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The UK Welfare System: A Leaking Bucket?



14.4 million people in the United Kingdom are living in poverty, including 4.2 million children, which equates to 1 in 3. 


These sobering statistics are further highlighted by the Joseph Roundtree Foundation, which reported a 61% increase in the number of people experiencing destitution from 2019 to 2022. The situation is even more dire for children; since 2017, the number of children facing destitution has risen by 186%. Destitution is defined by the inability to meet the most basic needs — being able to stay warm, dry, clean, and fed. 


The UK's escalating poverty crisis hasn't gone unnoticed; a United Nations envoy, Olivier De Schutter, recently criticised the UK government for violating international human rights law due to its 'grossly insufficient' universal credit payments. His remarks resonate with his predecessor, Philip Alston, who, five years earlier, described a 'systemic immiseration' of the British populace — a consequence of a faltering welfare state. However, UK ministers have repeatedly dismissed these reports as 'barely believable', countering with claims that the UK is one of the happiest places in the world to live – a contention contradicted by research placing the UK 15th, behind 12 other European countries.


De Schutter metaphorically compared the UK welfare system to 'a leaking bucket', an apt analogy. Particularly when considering that 90% of low-income households who are on benefits cannot afford essentials, unfortunately, can we be surprised? Research has shown that a single adult needs at least £120 a week to afford the essentials, but universal credit is set at £85 a week. Amidst the current cost-of-living crisis, the basic rate of universal credit is at its lowest ever level when compared to average earnings, representing just 13% of the average UK earnings. This is one of the lowest income replacement rates amongst OECD countries. Expecting the central welfare state to ensure everyone can meet basic life essentials should not be an unreasonable assumption.


The 'systematic' aspect of the British population's 'immiseration' has been evidenced in the multitude of studies that link inadequate income support and increasing the barriers to finding employment. People grappling with deprivation, homelessness, and social exclusion are less likely and less capable of finding employment. Furthermore, inadequate income support means individuals may struggle to afford costs associated with job hunting, such as travel expenses.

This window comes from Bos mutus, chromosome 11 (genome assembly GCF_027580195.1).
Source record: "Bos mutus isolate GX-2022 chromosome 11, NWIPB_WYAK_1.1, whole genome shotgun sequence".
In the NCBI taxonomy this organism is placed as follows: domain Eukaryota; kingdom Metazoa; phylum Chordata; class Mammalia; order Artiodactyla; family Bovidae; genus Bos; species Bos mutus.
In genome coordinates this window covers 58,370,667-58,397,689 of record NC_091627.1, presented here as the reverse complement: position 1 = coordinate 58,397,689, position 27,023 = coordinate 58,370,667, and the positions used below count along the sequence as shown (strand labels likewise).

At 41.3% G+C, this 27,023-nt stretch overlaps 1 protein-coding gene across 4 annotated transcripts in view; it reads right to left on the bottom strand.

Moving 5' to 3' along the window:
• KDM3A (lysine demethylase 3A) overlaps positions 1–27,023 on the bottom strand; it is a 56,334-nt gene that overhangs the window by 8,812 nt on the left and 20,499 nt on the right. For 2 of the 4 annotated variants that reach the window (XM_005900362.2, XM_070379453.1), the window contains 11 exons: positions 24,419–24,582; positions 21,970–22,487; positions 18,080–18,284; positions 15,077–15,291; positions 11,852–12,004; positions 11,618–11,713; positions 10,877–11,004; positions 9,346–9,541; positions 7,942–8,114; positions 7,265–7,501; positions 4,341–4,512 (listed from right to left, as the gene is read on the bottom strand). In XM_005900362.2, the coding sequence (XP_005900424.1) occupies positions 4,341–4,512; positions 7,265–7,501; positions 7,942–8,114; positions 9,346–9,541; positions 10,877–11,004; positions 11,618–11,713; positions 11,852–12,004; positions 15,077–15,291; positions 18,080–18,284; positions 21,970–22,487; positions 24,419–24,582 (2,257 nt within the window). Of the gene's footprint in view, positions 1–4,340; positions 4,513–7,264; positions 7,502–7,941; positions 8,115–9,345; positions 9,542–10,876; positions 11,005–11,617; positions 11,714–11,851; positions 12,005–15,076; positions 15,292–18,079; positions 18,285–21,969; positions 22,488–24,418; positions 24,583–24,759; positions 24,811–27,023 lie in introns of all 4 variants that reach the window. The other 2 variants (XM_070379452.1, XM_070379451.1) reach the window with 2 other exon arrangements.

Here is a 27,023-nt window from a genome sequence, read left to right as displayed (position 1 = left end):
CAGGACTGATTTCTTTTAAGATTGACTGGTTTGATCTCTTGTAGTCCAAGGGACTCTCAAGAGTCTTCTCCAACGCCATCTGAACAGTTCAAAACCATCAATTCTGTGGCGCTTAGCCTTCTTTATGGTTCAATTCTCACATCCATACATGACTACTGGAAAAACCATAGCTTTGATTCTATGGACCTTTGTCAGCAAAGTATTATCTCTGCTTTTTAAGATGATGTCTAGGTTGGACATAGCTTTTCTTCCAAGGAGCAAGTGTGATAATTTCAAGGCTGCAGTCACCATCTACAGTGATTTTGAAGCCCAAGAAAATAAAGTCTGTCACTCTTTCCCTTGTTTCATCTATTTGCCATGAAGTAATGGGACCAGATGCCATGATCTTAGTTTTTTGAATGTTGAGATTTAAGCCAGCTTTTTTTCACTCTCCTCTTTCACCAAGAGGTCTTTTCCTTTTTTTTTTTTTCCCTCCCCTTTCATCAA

Dominic Cummings' 2017 assertion that 'Tory MPs largely do not care about poor people' may be becoming increasingly difficult to refute. Recent events seem to reinforce this perception. For instance, two weeks ago, when MP Alex Cunningham asked in Prime Ministers Question's why 34% of children in his constituency are living in poverty, the Home Secretary James Cleverly reportedly responded, 'because it's a shithole'. 


The government's indifference was also made apparent in its response to Marcus Rashford's Free School Meals campaign in 2020. Despite widespread public support, 321 MPs voted to defeat this motion, with only 5 Conservative MPs dissenting. Brenden Clarke-Smith, MP for Bassetlaw, who voted against the extension, said we cannot 'nationalise children' and instead return to the idea of personal responsibility. Other MPs who defeated the motion raised concerns over whether parents could be trusted to refrain from using food stamps. Whether providing meals for children in struggling families or swapping drugs for a food stamp is possible is up for debate. 


Considering this, it's unsurprising that only 2% of MPs rank poverty and inequality as their top priority. Whilst it's reassuring that 70% say the cost of living crisis is at the top, addressing the current inflation and cost of living crisis barely scratches the surface in addressing the systemic issues that plague the UK welfare system.


As the BSA found, the perception of benefits and recipients has substantially changed. Support for the idea that people who receive benefits don't really deserve any help is at its lowest since the question was first asked in 1987. Simultaneously, there has been a rise in those who believe unemployment benefits are too low and cause hardship and that they should be increased despite prospects of higher taxes. 


As more people fall into poverty whilst working and being supported by the current UK welfare system, Olivier De Schutter's comparison to a leaking bucket is becoming increasingly credible. The time for recognising and addressing these systemic failures at the heart of the UK's social security net is long overdue.


Image: Getty Images/via The Gaurdian

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1 Comment


Nice article.


I have doubts about the Joseph Rowntree Foundation. They emphasise "inclusive growth".


(See https://inclusivegrowthnetwork.org)


Growth screws the climate. Better to take from the polluting affluent to support the poor.

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